The Lynn and Debbie Pye Family of the Shakertown Community has been chosen Clark County’s Farm Family of the Year.

The Lynn and Debbie Pye Family of the Shakertown Community has been chosen Clark County’s Farm Family of the Year.
The announcement was made by representatives of the Arkadelphia Chamber of Commerce, Agriculture Extension Office, Bank of Delight, Bank of the Ozarks, Citizens Bank, Chambers Bank, Clark County Cattleman’s, Clark County Farm Bureau, Farm Credit Services, First State Bank, The Natural Resource Conservation Service, The Olds Foundation, Regions Bank, Southern Bancorp, South Central Co-Op, US Bank, and the USDA Service Center. These organizations are the chief sponsors of the farm family program in Clark County.
Lynn and Debbie raise cows, hay and vegetables on approximately 400 acres that have been in their family for 37 years.
Lynn said he was “honored” and “shocked” to find out they had been chosen as this year’s Farm Family.
“We were excited and honored,” said Debbie.
The Pyes have 28 cows, 18 calves and one Red Angus Bull. Weaned calves are sold when they weigh between 550 and 600 pounds at the Hope Livestock Sale Barn. Lynn has plans of doubling the size of his heard in the next five years.
Lynn recalled a time in the early 1990s when the Ouachita River was flooding. Pye’s home is located approximately three miles from the river.
“I had a phone number I could call because I was keeping up with it. The river was rising a foot an hour,” said Lynn.
At the time, the cattle was being kept on about six acres of land. Using a boat, Lynn was able to check on the welfare of his livestock. To Lynn’s delight, none of the cattle perished as they were able to find refuge on a nearby mound. The mound was created by Lynn’s grandfather.
“It was about four days before the river went down,” said Lynn.
Plans are in the works to add chickens to the farm for egg production. Lynn has plans of selling the eggs at the local farmers markets.
Debbie produces fresh vegetables for a couple of local farmers markets while Lynn works off the farm at Walmart in Arkadelphia to supplement the family income.
The Pyes grow some of their vegetables in raised beds to help provide easier maintenance.
“You can get a lot in a raised bed. They seem to do better in the beds. I can control the weeds and grass and they are easier to water,” Debbie explained.
Debbie uses potting soil, mulch and compost for their 13 raised beds. The rest of their produce is planted in their regular garden.
“We use the raised beds because we found out that the peppers do better in raised beds than they do in the actual gardens,” said Lynn.
According to Lynn, he and his wife planted onions in the raised beds for the first time this year.
“They were much bigger in the raised beds than when we planted them in the regular garden. We’re experimenting and seeing what will work better,” Lynn said.
In addition to the peppers, cucumbers, tomatoes, okra, peas, squash, beans and other vegetables, the Pyes also have pear and fig trees.
The Pyes use organic methods for there vegetables. No pesticides are used.
Debbie makes jellies and jams that are sold at the farmers markets. She also makes a variety of relishes for the home and family.
With the help of their children; Jason, Mindy and Bobby, the Pyes are able to maintain their farm without outside help.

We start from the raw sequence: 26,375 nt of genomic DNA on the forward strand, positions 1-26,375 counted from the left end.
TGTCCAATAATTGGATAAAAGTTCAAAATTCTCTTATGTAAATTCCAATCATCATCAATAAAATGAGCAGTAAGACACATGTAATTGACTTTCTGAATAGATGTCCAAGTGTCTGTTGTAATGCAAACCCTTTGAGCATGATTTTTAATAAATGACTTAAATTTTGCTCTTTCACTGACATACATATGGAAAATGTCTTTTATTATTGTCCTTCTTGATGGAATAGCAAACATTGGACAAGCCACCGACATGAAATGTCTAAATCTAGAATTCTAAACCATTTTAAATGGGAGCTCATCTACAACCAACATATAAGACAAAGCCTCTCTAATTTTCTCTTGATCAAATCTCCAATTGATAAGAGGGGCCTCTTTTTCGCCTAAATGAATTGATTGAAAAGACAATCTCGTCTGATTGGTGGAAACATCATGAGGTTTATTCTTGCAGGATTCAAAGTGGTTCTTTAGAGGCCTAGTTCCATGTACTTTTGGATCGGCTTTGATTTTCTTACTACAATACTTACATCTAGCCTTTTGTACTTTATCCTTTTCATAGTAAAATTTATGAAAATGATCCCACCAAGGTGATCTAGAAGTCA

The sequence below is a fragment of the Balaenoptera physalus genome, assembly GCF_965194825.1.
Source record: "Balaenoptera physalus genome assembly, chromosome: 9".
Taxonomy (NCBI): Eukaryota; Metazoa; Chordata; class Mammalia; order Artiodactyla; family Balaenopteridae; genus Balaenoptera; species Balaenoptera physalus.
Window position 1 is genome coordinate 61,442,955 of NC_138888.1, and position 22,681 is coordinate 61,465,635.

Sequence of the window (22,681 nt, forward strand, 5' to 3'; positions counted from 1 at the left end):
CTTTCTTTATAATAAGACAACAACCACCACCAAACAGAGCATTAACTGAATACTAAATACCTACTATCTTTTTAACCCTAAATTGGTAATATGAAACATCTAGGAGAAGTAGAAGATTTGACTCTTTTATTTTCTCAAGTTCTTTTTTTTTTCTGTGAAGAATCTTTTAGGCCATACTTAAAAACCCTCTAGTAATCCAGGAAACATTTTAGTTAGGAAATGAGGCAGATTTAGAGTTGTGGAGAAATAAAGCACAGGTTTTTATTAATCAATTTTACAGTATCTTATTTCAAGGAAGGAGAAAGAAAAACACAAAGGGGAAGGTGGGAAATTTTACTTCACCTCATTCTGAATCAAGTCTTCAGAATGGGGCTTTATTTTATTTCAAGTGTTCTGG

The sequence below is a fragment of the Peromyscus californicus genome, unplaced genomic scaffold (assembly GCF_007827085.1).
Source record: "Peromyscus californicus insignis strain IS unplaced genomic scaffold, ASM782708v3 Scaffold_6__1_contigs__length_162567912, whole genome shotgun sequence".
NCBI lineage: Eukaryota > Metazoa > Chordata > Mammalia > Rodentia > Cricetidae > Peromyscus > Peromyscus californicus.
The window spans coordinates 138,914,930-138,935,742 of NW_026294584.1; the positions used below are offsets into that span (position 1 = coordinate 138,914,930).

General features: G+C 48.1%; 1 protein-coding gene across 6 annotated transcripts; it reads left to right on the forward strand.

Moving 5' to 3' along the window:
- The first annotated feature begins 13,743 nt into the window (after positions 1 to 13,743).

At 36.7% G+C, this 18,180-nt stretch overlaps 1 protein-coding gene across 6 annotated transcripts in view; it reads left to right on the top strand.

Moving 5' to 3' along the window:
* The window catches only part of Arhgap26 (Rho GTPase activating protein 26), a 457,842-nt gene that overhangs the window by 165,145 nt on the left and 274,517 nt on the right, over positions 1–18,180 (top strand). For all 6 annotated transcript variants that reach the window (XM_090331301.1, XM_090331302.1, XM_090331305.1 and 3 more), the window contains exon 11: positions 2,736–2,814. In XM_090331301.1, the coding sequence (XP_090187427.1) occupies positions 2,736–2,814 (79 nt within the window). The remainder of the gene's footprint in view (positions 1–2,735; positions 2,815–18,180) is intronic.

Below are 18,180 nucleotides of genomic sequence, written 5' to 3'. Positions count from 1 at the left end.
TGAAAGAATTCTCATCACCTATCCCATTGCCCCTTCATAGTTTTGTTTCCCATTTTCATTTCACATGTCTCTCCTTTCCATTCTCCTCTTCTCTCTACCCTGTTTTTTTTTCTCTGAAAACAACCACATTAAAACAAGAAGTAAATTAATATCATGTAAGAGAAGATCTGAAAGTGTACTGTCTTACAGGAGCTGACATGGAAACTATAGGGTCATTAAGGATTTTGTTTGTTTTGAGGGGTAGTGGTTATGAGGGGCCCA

“We call the kids. We’re strictly family. We do not have any outside help or hired labor; it’s all family,” said Lynn.
Jason is an insurance adjuster with Farm Bureau in Arkadelphia. His wife Rachel is the business office manager at The Plaza Assisted Living Facility in Arkadelphia. Their son Kasey attends Arkadelphia Public Schools and plays tournament baseball with the 3D Raptors of Arkadelphia where Jason serves as a coach.
Mindy is the lead teacher/site supervisor at Gurdon Head Start. Her husband, Jason Burns works with Union Pacific Railroad. Mindy’s son, Cameron Mayhue is a sophomore at Henderson State University, while son Hunter Mayhue is a recent graduate of Gurdon High School. Hunter plans to attend HSU.
Bobby is the water/wastewater superintendent for the City of Sparkman. His wife Alyssa is a registered nurse in the surgery department at Baptist Health Medical Center in Arkadelphia. Their daughter Penelope is a vibrant toddler who loves to see the animals and the garden on the farm.
Lynn and Debbie currently live on the property that was once owned by Lynn’s grandfather, Ernest Cagle.
Lynn’s mother inherited a portion of the property after Cagle’s death. Lynn bought a portion of the property and rents another portion from his aunt.
The community was once known as Cagletown. It was renamed Shakertown because the unpaved road was so rough that it would literally shake drivers off the road if they were driving at a high rate of speed.
“You couldn’t drive over 20 miles per hour because the road was so rough,” Lynn said.
The Pyes are members of Beech Street Baptist Church in Gurdon.
Lynn serves as a deacon, choir member, usher and sound technician. They enjoy watching their grandsons play baseball, duck and deer hunt and fishing on the pond. The entire Pye Family attend Beech Street Baptist Church together.
As the Clark County Farm Family of the Year, the Pye Family will join 74 other county farm families in vying for district and state recognition as the Arkansas Farm Family of the Year.
The Arkansas Farm Family of the Year will be announced in December at a banquet at the Wyndham Riverfront in North Little Rock.
“We are doing what we enjoy doing. We love farming,” said Debbie.
“This was my grandpa’s place. I wanted to carry on the farm and keep it going,” said Lynn.